The distinction between mapping errors (a mapper documenting a factually incorrect perception of reality) and a deliberate extension of the scope of use of a tag is typically quite easy to spot. But it is ultimately not all that relevant for TagDoc because i don’t want to pass judgement on right and wrong and just describe the tag use as it happens. And the distinction between exotic outliers and systematic unusual applications of a tag is made based on numbers of use, how many mappers follow this interpretation and how geographically widespread this application is. You can see the documentation of natural=glacier for some examples of that.

  5. It sounds like it might be interesting, but realistically I (and possibly many other people) am not going to wade through that much text. Could you summarise what you are trying to do in 100 words or fewer?

    • If you look at the TagDoc starting page – that has a short explanation what the project is about. That is about 250 words in total – but if you are only interested in what TagDoc is and not in the process of creating it then you can skip the last two paragraphs and end up with something barely more than a hundred words.

      But make no mistake: Reading that is not a replacement for reading the blog post. Your formulation (wade through that much text) indicates that most of what i write is just an obstacle in getting to the few words that are actually meaningful. That is not the case, not even for someone with your background knowledge of OSM. I don’t write lengthy texts because keeping my readers here longer is lucrative for me to sell ads. I write lengthy texts because i see and try to explain a broader background to the things i write about. Is this sometimes spending too many words on explaining things that are trivial to most readers? Certainly. But i equally get feedback that i do not spell out considerations clear enough for the readers to follow. Public writing for a broad audience is hard.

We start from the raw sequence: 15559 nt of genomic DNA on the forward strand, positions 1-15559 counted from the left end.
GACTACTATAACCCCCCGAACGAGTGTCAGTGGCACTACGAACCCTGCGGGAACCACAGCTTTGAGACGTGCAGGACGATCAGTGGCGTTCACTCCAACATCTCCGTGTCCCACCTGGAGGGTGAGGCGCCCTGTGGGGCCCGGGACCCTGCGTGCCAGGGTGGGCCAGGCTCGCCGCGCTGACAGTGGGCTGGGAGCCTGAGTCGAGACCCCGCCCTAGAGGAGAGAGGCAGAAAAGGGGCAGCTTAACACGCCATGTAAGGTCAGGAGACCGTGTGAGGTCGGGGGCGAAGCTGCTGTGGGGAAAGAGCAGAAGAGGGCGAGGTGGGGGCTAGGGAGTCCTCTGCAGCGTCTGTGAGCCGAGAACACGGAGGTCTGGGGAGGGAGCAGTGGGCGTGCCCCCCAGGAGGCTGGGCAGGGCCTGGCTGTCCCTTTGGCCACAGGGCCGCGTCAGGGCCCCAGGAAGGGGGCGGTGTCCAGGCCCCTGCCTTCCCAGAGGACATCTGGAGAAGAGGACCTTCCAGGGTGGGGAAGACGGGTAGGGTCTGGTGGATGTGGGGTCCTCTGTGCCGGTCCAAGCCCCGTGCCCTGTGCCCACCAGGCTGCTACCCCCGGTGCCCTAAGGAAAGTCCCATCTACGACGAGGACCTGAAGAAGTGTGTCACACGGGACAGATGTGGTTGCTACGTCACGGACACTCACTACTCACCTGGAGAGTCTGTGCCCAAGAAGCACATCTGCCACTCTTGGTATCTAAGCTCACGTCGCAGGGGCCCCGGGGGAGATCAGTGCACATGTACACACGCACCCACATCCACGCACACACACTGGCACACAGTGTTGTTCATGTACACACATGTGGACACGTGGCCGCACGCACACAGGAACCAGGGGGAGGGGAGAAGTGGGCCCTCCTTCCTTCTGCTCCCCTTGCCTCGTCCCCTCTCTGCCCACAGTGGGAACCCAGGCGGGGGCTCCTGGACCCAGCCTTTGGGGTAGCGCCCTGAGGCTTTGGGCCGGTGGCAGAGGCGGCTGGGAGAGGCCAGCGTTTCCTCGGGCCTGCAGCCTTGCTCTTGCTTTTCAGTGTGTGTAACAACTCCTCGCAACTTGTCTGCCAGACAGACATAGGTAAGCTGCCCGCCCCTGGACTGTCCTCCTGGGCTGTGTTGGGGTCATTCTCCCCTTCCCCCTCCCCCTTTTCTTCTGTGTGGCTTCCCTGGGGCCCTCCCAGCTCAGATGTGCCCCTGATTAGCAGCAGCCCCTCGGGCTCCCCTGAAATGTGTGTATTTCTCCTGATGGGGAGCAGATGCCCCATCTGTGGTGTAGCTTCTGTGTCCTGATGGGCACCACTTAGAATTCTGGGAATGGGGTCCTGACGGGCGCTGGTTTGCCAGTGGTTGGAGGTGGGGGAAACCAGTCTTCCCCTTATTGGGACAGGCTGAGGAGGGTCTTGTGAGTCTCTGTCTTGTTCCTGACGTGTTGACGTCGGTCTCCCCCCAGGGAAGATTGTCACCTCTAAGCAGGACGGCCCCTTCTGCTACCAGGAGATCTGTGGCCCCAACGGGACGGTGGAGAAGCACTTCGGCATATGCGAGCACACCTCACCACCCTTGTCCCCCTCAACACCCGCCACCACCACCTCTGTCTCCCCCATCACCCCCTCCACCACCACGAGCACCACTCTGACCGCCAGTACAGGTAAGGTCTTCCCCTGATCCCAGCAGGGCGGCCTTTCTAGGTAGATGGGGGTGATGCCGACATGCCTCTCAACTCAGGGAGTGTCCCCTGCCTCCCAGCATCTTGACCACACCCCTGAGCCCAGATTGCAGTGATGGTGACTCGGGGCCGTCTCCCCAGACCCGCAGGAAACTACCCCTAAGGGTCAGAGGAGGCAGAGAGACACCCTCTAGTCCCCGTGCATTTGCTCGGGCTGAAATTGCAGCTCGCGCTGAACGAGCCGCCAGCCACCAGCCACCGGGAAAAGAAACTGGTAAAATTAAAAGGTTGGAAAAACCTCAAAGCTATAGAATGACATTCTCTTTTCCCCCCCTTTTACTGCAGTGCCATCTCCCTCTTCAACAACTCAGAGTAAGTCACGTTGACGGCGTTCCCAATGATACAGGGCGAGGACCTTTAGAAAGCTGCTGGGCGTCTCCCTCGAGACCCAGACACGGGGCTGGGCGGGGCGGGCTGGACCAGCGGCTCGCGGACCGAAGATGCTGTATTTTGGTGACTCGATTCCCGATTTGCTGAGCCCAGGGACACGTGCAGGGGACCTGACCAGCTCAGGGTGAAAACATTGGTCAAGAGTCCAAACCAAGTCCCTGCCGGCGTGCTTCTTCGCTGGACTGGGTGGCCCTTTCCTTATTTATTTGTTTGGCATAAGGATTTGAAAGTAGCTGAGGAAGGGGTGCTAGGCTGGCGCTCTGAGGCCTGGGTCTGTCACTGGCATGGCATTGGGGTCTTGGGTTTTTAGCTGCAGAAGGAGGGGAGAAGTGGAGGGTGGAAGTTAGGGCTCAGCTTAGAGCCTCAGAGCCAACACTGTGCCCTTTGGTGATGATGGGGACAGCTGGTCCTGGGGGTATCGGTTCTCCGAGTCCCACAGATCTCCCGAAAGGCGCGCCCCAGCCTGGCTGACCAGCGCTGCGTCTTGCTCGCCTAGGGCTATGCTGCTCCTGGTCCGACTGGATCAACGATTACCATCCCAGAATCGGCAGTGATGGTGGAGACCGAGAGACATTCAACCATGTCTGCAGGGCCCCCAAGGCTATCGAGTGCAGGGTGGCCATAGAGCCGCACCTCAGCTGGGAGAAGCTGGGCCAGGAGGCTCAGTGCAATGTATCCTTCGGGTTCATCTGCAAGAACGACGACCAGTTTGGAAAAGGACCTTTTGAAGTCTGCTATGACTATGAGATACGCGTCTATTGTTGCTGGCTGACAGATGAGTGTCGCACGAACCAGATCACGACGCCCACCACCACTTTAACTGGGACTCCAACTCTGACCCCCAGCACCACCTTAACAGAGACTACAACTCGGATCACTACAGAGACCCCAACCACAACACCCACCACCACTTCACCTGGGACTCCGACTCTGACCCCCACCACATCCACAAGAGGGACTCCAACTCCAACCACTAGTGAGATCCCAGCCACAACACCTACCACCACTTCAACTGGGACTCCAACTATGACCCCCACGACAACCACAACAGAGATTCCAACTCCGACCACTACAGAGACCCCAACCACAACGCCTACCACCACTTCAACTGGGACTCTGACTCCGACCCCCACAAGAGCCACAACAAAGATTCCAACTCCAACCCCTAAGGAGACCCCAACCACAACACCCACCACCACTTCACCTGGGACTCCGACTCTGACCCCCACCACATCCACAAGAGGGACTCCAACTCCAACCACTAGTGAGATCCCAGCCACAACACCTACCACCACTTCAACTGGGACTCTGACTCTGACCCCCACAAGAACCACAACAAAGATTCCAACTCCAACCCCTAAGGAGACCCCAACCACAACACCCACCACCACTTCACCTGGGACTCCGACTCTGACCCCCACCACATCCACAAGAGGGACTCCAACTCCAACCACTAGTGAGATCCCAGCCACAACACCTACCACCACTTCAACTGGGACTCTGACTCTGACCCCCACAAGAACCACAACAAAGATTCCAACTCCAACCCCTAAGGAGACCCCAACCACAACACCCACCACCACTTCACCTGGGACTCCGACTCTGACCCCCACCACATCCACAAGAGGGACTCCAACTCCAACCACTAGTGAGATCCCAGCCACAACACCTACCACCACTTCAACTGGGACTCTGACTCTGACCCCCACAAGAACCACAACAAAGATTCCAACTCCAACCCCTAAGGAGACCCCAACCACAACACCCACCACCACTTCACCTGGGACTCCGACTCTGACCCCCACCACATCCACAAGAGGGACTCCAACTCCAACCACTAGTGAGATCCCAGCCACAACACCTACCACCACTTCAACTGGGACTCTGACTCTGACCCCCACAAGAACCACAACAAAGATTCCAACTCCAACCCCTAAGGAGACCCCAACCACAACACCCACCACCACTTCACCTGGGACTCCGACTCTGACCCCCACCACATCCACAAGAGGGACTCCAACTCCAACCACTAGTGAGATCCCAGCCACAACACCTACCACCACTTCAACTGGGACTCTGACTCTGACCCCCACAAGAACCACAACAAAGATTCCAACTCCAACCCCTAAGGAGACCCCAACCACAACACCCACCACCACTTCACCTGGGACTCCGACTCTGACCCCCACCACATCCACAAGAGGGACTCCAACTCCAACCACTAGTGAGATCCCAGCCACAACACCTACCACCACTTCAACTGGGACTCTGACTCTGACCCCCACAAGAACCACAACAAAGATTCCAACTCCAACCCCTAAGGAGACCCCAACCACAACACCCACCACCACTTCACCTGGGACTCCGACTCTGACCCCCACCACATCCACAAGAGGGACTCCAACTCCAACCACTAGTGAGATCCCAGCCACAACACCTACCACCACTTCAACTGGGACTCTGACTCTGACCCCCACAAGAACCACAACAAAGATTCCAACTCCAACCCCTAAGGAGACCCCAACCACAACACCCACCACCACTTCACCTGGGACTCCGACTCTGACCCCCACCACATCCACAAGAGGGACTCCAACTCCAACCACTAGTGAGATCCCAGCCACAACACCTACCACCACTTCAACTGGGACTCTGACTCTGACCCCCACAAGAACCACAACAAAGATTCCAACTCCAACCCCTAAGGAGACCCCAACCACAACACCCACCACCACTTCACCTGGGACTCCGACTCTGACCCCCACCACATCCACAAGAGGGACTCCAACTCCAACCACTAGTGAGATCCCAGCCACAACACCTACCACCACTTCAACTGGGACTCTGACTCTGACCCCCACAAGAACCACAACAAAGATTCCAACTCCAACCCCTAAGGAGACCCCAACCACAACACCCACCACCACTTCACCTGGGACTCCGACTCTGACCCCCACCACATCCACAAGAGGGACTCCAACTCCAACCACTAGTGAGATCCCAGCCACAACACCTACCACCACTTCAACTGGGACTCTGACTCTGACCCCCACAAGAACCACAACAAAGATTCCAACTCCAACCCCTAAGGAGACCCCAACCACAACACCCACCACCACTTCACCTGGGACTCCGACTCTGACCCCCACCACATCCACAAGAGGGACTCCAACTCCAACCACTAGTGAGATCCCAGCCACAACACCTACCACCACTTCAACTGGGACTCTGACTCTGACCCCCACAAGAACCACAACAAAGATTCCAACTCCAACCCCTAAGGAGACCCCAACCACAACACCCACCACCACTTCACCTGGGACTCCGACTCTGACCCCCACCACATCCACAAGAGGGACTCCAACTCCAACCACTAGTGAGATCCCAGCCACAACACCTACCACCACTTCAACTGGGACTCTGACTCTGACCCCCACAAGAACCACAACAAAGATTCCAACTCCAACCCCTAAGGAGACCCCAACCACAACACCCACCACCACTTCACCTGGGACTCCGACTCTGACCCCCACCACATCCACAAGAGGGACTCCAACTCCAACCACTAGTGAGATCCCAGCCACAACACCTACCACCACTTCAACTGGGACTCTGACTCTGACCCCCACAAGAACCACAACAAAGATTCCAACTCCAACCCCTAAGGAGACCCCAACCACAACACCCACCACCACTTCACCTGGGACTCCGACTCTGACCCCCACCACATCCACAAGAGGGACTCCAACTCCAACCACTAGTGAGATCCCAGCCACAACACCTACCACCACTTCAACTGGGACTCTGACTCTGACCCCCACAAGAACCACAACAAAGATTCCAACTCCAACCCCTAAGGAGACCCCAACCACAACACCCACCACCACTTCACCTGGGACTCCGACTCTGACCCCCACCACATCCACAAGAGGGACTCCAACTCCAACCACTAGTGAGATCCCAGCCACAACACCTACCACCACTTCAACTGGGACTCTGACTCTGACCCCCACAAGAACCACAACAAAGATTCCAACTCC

I am pretty sure that if you are interested in the subject of tagging documentation in OpenStreetMap and the social dynamics around it that reading this blog post in full is worth the time. What would however be even better is if you’d collect your own thoughts about the matter and write them down for others to read – be that just a hundred words, or 2500 (like this blog post) or more.

  6. (that was 275 words).

    Why don’t you summarise it by saying “Tagdoc is a site where I have described how certain OSM tags are used” (14 words)?


    • If this is how you view the project that is fine. If you want another short summary from an outside perspective – WeeklyOSM wrote: Christoph Hormann presented his ‘TagDoc Project’, which is intended to offer an alternative to the OSM Wiki with the focus on the de facto use of tags. Neither of these in my eyes well represents what TagDoc is about but both transport an interpretation i find insightful as a window into how others view this project.

      In my eyes what I wrote on the TagDoc starting page is about the most compact form in which i still feel i can transport what i think is the essence of the project. Any further reduction or summary should be provided by others if needed.